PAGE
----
All Aboard the ARC: The Littlest Yak by Lu Fraser (Author) and Kate Hindley (Illustrator)

The Littlest Yak by Lu Fraser (Author) and Kate Hindley (Illustrator)

***Note: I received a free digital review copy of this book from NetGalley in exchange for an honest review.***

Gertie is a little yak with a big heart. Eager to be big and tall like the other yaks in her herd, Gertie tries her hardest to make herself bigger and stronger but finds her negative self-perception tested when an emergency calls for someone smaller like her.

In the end, Gertie learns that it’s not the size of your horns that matter but the strength of your character, and that everyone in the herd has something amazing to offer regardless of their size or ability. Reminiscent of the story of Rudolph with his blinking red nose or Kyo Maclear’s picture book Spork, The Littlest Yak shows readers of all ages that sometimes the things we don’t like about ourselves end up becoming our greatest assets. Five stars and two thumbs way up for Gertie, who now holds a coveted spot as one of my favorite heroines in all of children’s literature.

Five stars and two thumbs way up for Gertie, who now holds a coveted spot as one of my favorite heroines in all of children’s literature.

The Littlest Yak is due to be released in the U.S. on October 1st, 2021 and is now available to preorder wherever books are sold.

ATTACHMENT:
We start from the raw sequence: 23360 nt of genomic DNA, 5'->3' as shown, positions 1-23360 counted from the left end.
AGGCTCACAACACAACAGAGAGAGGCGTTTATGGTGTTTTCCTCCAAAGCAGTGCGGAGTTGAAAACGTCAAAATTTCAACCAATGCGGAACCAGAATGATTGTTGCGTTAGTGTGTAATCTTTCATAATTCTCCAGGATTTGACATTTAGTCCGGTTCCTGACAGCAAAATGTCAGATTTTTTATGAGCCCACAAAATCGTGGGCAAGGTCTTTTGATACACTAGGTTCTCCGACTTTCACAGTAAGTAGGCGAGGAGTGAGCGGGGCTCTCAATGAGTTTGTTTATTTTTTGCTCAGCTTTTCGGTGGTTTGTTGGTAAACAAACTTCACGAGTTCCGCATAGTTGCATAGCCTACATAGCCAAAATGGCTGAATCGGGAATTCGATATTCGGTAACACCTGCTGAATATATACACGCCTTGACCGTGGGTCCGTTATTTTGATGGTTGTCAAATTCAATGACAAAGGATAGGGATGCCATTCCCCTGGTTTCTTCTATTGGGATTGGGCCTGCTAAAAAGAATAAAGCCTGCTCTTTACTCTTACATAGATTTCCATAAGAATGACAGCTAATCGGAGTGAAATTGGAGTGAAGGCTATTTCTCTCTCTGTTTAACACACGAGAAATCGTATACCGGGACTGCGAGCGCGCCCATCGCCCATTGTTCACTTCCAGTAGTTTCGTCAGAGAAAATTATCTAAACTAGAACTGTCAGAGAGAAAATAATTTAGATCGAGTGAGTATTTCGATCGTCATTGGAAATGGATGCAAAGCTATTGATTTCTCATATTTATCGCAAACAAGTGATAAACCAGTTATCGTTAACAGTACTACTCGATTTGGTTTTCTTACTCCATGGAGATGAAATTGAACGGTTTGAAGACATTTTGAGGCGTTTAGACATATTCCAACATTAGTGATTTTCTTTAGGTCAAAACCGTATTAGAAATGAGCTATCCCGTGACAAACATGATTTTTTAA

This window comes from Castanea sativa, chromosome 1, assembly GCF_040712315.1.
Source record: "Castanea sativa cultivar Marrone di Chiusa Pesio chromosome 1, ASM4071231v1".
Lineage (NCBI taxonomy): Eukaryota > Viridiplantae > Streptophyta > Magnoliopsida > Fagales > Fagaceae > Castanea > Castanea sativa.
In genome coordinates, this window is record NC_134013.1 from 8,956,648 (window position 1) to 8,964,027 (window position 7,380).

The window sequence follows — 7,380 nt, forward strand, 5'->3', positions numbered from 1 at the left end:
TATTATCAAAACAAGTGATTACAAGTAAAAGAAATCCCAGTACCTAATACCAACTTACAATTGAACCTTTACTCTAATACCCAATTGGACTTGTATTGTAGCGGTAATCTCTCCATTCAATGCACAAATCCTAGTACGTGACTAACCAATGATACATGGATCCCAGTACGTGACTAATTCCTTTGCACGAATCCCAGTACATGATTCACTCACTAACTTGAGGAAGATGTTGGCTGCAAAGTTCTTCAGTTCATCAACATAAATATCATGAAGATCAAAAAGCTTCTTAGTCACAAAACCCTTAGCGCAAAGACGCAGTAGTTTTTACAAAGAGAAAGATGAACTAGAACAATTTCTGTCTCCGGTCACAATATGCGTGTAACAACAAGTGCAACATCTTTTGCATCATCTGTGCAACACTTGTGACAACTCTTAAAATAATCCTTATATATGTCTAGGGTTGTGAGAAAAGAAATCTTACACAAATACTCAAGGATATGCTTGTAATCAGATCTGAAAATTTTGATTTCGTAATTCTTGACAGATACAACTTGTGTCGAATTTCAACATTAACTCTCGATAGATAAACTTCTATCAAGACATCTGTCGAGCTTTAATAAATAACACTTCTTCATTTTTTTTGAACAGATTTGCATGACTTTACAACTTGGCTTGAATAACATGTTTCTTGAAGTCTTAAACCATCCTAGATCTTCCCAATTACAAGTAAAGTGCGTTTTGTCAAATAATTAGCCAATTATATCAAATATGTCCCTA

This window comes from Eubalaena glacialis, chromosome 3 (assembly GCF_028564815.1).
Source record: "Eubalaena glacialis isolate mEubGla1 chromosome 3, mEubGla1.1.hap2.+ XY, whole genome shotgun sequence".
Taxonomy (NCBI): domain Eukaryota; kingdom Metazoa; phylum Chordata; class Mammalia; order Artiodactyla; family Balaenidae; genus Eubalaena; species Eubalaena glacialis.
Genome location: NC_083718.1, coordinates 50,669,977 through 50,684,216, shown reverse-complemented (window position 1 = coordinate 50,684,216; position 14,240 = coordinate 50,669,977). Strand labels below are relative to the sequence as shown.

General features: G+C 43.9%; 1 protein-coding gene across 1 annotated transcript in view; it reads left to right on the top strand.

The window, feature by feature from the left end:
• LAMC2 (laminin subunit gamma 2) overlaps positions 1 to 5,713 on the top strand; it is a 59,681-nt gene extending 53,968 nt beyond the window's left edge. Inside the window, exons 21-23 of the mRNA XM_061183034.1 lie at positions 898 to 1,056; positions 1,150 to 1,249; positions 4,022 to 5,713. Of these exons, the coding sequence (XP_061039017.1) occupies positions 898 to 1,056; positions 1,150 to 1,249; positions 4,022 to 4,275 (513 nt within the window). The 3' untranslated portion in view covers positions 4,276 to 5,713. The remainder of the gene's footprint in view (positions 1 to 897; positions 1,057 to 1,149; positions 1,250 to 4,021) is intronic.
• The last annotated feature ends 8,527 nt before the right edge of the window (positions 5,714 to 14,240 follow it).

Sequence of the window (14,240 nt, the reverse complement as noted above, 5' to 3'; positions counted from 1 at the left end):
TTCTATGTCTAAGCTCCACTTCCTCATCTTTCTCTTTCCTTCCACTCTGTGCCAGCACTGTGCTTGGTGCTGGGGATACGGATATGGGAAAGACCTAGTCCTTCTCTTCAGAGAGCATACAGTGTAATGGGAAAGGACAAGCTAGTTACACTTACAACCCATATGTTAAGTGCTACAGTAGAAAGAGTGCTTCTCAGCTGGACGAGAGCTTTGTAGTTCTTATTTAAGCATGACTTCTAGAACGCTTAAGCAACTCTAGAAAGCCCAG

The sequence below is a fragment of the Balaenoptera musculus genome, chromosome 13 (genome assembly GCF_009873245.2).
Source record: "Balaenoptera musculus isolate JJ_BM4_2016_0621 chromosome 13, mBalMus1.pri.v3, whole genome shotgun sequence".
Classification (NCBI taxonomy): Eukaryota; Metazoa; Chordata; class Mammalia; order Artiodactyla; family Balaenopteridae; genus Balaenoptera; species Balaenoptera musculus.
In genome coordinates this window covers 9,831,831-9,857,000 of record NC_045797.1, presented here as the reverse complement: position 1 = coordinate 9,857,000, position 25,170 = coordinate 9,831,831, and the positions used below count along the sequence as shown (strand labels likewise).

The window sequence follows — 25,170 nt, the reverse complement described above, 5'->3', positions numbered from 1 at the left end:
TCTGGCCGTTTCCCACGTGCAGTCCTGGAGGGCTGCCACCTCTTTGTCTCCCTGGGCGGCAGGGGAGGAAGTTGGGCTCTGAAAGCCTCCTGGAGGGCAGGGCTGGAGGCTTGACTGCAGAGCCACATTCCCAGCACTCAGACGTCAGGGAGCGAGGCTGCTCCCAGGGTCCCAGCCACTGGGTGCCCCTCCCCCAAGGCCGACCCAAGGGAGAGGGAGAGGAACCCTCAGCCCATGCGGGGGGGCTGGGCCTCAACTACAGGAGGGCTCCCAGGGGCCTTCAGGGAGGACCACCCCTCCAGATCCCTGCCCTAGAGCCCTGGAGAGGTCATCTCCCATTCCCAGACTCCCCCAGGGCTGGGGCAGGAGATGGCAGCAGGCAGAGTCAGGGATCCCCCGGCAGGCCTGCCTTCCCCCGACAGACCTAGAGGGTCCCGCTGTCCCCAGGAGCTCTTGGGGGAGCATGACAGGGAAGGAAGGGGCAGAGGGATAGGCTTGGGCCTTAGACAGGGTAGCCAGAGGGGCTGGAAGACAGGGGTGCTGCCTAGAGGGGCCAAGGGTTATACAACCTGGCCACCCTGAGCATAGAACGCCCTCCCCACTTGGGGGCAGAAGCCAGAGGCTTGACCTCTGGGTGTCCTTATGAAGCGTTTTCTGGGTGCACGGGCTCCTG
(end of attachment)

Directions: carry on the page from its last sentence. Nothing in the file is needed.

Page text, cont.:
Thanks as always for being a faithful reader of The Voracious Bibliophile. If you like what you see, please follow, like, comment, and subscribe to my email list to get notified of new posts as soon as they drop. You can also email me at thevoraciousbibliophile@yahoo.com or catch me on Twitter @voraciousbiblog. Keep reading the world, one page (or pixel) at a time.

All Aboard the ARC: A Fine Yellow Dust: Poems by Laura Apol

***Note: I received a free digital review copy from NetGalley in exchange for an honest review.***

Expected Release Date: August 1st, 2021

Publisher: Michigan State University Press

Review

Losing someone you love is hard. Losing a child is arguably the worst thing that can happen to a person during their lifetime. Losing a child to suicide is nearly unimaginable, at least until it happens to you.

In A Fine Yellow Dust, Laura Apol has given us a chronicle in verse of her first grief-year, filled with staccato bursts of anguish, confusion, longing, and finally, a tacit acceptance. She shows us that grief is not a process that ever really reaches completion, but instead is something that you learn to carry with you, and how writing through your pain can be both a deliberate act of remembering as well as a testament to what you’ve lost. Reading Apol’s collection brought to my mind people I’ve lost over the years, and in remembering them through her words, I became a little lighter, a little freer, myself. Please read this.

She [Apol] shows us that grief is not a process that ever really reaches completion, but instead is something that you learn to carry with you, and how writing through your pain can be both a deliberate act of remembering as well as a testament to what you’ve lost.

Rating: ⭐️⭐️⭐️⭐️⭐️

A Fine Yellow Dust: Poems is now available to preorder wherever books are sold.

Thanks as always for being a faithful reader of The Voracious Bibliophile. If you like what you see, please follow, like, comment, and subscribe to my email list to get notified of new posts as soon as they drop. You can also email me at thevoraciousbibliophile@yahoo.com or catch me on Twitter @voraciousbiblog. Keep reading the world, one page (or pixel) at a time.